Companies bruised by the recession have stayed lean by
automating and outsourcing core functions while slashing training budgets and
payrolls. But in an effort to cut costs, some companies also have cut
entry-level jobs that serve as a crucial first step on the path to a
professional career. And others have made the responsibilities for first-timers
more sophisticated, raising the bar for new graduates, who are expected to
arrive job-ready from day one.
Economists say these developments may be making it more
difficult for some young adults to gain a foothold in the labor market. The
unemployment rate for people 20- to 24-years-old is falling as the economy
recovers, but remained at a historically high 11.3% in July. Young adults
lacking college degrees are having an especially hard time finding entry-level
The government doesn't break out data for entry-level
jobs—the category is tough to track since it varies across industries and
employers and changes as new skills and jobs appear. But economic studies show
that employers, spoiled for candidates over the past few years, have been
raising experience requirements for what might be considered entry-level work.
According to a paper by economists, the number of recruiters
requesting two or more years of work experience for some middle-skill
occupations rose as much as 30% from 2007 to 2010.
The slack labor market during that time offered a natural
experiment. Employers had carte blanche to choose the most skilled applicants
from a pool stocked with candidates. Newly minted graduates with associate's or
bachelor's degrees were forced to get experience elsewhere, such as in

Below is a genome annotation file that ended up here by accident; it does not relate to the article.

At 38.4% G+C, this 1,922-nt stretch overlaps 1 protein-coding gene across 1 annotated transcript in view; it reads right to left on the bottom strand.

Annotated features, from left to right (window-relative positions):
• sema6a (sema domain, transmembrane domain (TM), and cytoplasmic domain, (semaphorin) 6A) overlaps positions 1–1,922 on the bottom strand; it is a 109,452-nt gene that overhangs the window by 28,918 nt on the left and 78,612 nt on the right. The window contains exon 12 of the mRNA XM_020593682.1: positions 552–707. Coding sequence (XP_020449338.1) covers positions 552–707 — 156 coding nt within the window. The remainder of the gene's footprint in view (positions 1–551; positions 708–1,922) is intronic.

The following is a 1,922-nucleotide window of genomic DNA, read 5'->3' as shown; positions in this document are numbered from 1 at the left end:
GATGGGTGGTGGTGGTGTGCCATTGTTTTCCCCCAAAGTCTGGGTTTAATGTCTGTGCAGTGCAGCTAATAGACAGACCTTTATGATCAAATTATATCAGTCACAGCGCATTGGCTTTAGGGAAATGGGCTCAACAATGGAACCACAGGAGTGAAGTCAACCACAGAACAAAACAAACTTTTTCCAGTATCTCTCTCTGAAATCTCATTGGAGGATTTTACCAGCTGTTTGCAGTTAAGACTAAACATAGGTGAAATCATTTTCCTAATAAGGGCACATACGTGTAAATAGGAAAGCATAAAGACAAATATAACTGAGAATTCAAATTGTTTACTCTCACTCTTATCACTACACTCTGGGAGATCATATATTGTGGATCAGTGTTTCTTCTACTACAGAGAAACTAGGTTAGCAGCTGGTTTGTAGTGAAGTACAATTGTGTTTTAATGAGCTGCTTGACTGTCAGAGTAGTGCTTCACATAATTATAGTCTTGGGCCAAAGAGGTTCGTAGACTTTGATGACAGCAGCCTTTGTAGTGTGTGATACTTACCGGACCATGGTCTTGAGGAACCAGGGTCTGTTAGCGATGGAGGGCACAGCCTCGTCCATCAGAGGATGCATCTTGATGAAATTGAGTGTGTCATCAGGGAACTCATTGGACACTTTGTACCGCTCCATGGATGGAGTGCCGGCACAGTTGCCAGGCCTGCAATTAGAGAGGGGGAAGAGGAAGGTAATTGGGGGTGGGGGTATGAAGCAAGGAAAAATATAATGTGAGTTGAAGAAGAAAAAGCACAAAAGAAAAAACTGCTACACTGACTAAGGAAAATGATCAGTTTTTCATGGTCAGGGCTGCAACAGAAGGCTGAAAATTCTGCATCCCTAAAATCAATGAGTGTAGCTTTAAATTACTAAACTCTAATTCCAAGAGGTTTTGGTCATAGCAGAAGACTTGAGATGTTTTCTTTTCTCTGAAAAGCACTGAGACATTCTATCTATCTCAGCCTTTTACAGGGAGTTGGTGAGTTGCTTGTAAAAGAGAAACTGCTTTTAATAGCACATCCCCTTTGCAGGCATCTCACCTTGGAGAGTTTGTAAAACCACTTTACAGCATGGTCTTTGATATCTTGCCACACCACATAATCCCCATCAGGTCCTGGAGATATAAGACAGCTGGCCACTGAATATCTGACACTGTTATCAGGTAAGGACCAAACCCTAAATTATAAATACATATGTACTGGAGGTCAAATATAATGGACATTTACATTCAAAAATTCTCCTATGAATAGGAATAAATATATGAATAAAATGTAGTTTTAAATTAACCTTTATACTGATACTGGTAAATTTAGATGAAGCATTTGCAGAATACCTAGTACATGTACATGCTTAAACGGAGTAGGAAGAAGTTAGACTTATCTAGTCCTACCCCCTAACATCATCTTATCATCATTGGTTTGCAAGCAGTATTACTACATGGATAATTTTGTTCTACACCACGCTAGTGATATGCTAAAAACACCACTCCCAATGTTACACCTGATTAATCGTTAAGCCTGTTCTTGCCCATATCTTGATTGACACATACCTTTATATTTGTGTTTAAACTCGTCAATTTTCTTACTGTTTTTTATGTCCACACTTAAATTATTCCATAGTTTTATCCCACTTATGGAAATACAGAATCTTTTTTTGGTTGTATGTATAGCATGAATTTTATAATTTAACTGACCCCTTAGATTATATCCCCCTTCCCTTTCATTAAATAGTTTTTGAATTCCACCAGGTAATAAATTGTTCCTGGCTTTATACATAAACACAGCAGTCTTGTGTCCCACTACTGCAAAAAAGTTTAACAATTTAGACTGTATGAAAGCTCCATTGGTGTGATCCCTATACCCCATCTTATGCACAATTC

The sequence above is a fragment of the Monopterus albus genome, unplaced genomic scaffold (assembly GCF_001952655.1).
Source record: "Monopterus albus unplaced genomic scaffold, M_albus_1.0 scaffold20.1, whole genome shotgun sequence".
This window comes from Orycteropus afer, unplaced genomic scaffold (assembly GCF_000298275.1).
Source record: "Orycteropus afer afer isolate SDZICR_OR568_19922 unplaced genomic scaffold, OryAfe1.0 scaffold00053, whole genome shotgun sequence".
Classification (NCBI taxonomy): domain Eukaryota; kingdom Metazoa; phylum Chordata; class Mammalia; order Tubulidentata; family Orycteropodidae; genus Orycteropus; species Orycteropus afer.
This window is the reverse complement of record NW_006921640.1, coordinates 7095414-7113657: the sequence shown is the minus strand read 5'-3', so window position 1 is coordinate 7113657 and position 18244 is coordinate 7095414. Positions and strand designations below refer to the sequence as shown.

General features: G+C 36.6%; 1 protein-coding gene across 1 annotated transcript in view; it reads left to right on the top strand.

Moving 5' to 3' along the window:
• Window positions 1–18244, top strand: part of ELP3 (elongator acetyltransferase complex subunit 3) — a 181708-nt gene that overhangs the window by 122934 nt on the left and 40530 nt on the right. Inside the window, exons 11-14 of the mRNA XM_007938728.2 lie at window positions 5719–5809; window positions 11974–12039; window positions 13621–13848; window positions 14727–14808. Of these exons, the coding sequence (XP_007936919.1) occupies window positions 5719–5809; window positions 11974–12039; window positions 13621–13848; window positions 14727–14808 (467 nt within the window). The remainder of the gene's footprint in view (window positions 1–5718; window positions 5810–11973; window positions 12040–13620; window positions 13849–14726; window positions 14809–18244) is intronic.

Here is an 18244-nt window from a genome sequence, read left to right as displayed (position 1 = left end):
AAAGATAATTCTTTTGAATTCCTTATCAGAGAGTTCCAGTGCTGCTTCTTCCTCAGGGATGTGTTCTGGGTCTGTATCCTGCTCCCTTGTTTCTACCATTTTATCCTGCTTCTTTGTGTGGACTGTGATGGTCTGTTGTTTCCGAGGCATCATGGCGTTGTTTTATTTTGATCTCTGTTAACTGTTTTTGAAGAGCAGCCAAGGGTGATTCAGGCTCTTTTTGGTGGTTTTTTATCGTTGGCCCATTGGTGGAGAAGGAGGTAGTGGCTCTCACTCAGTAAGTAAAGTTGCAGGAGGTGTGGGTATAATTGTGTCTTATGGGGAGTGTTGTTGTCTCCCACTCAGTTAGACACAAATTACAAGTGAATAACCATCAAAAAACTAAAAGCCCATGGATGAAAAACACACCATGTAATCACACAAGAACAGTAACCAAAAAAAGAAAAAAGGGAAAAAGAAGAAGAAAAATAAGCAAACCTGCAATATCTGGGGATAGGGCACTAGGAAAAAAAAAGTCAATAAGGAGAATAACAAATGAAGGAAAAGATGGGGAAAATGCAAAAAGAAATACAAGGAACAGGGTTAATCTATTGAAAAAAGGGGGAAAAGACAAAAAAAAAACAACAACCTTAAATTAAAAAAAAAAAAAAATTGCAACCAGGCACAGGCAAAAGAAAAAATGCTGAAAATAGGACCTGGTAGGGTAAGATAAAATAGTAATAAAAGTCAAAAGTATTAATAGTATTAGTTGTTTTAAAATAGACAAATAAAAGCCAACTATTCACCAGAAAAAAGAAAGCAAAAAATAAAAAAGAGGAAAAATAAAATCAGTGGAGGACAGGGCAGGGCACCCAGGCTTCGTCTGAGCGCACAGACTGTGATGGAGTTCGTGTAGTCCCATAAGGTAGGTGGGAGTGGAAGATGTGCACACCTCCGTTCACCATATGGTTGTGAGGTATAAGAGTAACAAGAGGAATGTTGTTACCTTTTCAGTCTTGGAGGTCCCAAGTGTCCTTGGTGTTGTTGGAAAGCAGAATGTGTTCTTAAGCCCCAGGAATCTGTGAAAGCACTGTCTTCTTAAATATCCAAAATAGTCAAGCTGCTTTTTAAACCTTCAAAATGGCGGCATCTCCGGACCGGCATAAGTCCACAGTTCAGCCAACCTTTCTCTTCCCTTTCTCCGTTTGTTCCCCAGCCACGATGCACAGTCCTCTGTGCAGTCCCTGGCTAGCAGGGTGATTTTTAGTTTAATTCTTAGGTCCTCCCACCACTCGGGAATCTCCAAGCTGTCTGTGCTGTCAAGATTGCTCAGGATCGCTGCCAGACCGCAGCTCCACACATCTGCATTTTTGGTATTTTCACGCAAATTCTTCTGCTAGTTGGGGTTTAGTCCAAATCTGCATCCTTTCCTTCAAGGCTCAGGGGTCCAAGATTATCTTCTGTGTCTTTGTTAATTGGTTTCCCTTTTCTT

internships, to find more demanding jobs.
As some entry-level positions are transformed, or fall away,
others emerge. The job of social-media manager, a possible entree into the
fields of media or marketing, didn't exist five years ago. Now, more than
18,000 such positions are open and thousands more workers serve in the role.
And the number of entry-level jobs in computer systems and public relations are
expected to grow over the next decade.
Still, a sampling of Bureau of Labor Statistics data
suggests that demand for bottom-rung professional positions, such as loan
officers and credit analysts, lagged behind that of the overall job market from
2003 to 2013. As a result, people once expected to input data and run basic
calculations are now being asked to manipulate and analyze the data.
At the same time, workforce experts see a parallel dynamic
where employers are reducing training budgets. The result is that companies
want workers to arrive job-ready, with both soft and hard skills. At Deloitte
Consulting LLP, new hires still receive intensive training, but they are
expected to arrive with the communication skills and business acumen to sit in
client meetings from the start. Whereas
a decade ago, managers took the approach to teach new hires what they need to know.
Such high expectations for low-level workers indicate early
experience is crucial.
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